First Nation challenge opens road to hunters

A new kind of road kill in the territory troubles Yukon Conservation Society spokesperson Lewis Rifkind.

A new kind of road kill in the territory troubles Yukon Conservation Society spokesperson Lewis Rifkind.

This week, the government abandoned its 500-metre, no-hunting corridor on the Dempster Highway.

Regulations banning people from bagging the first few caribou in the herd — the leaders — are also not being enforced.

 “We’re a little concerned,” said Rifkind, who questions how a case of legal uncertainty can lead to a decision that may have negative consequences on the Porcupine caribou herd, which has been declining in recent years.

The rules won’t be enforced because they were challenged by a member of the Tr’ondek Hwech’in First Nation, according to a government release.

“This year the government will not be enforcing the 500-metre no-hunting corridor or the one-week closure allowing the caribou leaders to pass,” the release said.

“These changes follow a recent decision to stay charges against a Tr’ondek Hwech’in First Nation citizen, and take into consideration concerns expressed by First Nations user communities and the pending effort by the Porcupine Caribou Management Board to develop a harvest management strategy for the herd.”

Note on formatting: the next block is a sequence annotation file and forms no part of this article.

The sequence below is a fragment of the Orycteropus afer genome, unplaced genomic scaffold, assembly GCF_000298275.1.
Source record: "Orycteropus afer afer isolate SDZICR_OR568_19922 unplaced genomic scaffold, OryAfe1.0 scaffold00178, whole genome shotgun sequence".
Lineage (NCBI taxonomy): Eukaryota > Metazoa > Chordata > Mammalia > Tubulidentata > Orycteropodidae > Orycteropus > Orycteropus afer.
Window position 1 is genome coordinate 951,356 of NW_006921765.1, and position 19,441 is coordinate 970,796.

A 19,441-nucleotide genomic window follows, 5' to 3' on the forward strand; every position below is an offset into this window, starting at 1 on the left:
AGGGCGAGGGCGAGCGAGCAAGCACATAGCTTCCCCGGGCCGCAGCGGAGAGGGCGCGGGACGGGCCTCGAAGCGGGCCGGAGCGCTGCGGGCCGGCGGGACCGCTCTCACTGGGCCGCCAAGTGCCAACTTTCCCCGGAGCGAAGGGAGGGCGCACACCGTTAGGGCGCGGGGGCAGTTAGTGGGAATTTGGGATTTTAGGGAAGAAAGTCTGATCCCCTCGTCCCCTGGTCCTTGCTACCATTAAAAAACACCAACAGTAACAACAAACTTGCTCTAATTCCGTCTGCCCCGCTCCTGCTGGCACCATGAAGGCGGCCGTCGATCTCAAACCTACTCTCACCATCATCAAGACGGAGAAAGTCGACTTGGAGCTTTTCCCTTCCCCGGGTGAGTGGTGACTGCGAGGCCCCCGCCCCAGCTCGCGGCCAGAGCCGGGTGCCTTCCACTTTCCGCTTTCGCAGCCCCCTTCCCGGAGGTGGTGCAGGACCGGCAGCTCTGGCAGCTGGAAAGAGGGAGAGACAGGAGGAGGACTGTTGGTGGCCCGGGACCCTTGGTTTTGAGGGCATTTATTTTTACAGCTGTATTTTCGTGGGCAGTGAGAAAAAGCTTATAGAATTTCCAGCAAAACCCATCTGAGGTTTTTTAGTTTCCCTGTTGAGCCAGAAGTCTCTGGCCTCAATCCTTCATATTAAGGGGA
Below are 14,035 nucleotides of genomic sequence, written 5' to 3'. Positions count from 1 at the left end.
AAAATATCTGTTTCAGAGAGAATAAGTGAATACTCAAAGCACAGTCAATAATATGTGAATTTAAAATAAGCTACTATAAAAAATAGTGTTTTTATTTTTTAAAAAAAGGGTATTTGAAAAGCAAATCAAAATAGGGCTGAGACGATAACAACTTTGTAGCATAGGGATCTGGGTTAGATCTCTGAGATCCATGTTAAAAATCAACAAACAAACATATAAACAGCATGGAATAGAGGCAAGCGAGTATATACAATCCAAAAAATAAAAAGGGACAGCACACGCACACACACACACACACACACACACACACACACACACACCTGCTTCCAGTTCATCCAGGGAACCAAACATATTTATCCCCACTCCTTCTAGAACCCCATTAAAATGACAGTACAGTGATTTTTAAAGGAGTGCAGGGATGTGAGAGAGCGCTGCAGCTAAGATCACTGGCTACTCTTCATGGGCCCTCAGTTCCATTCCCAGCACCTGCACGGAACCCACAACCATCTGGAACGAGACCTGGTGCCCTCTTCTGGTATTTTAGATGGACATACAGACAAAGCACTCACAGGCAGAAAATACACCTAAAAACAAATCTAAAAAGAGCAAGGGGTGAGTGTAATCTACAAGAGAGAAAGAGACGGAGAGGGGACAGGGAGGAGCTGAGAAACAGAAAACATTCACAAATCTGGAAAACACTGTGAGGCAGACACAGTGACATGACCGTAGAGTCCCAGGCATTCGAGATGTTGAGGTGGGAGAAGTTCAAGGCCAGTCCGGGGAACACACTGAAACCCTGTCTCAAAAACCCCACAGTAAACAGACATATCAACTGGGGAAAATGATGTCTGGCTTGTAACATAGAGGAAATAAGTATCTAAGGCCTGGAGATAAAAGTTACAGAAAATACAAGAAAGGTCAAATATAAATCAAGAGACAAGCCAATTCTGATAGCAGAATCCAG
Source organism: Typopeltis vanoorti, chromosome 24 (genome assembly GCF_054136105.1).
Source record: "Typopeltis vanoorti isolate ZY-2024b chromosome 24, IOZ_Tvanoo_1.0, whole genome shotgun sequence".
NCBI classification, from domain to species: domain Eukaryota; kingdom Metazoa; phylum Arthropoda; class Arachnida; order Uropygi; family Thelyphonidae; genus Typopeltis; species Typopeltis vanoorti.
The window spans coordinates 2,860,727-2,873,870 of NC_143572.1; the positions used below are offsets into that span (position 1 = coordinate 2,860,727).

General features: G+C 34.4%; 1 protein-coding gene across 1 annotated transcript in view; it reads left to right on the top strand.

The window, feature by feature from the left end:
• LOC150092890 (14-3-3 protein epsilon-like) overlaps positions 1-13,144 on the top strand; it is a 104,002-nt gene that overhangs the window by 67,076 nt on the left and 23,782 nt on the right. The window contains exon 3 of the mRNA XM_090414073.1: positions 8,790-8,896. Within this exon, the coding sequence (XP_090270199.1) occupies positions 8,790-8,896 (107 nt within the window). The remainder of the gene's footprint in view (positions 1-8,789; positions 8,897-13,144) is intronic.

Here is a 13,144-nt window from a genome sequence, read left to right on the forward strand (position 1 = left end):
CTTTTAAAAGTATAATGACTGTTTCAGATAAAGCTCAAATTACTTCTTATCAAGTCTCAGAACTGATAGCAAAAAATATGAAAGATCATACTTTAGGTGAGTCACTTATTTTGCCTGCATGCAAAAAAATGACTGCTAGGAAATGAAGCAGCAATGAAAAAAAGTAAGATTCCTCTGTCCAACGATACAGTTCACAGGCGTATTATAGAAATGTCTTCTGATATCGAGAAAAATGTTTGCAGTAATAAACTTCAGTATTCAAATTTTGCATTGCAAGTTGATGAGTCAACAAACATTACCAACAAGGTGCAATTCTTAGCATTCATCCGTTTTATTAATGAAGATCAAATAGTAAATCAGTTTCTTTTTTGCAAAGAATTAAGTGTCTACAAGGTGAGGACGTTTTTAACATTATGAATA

No one from the Yukon’s Environment department was available to talk about the issue.

The decision raises troubling questions, said Rifkind.

“Those laws are now not being enforced because there’s a legal case where the proceedings were stayed,” he said.

“We haven’t changed the regulations, we’re just not enforcing them. Where’s the environmental science in that?”

Environmental decisions that protect the caribou herd should be based on data — data that is still being collected, he said.

“Regrettably, we don’t have as much data on the Porcupine caribou as we’d like.

“What does this mean for the future of those animals? Will there be an increase in the number of animals taken? Probably.”

Rifkind and the conservation society are calling for the regulations to be enforced until such time as not enforcing them can be scientifically proven to be a good idea, or at least not a bad one.

“They said they were going to follow up with discussions, but the decision has already been made,” he said.

“It should have been done the other way around.”

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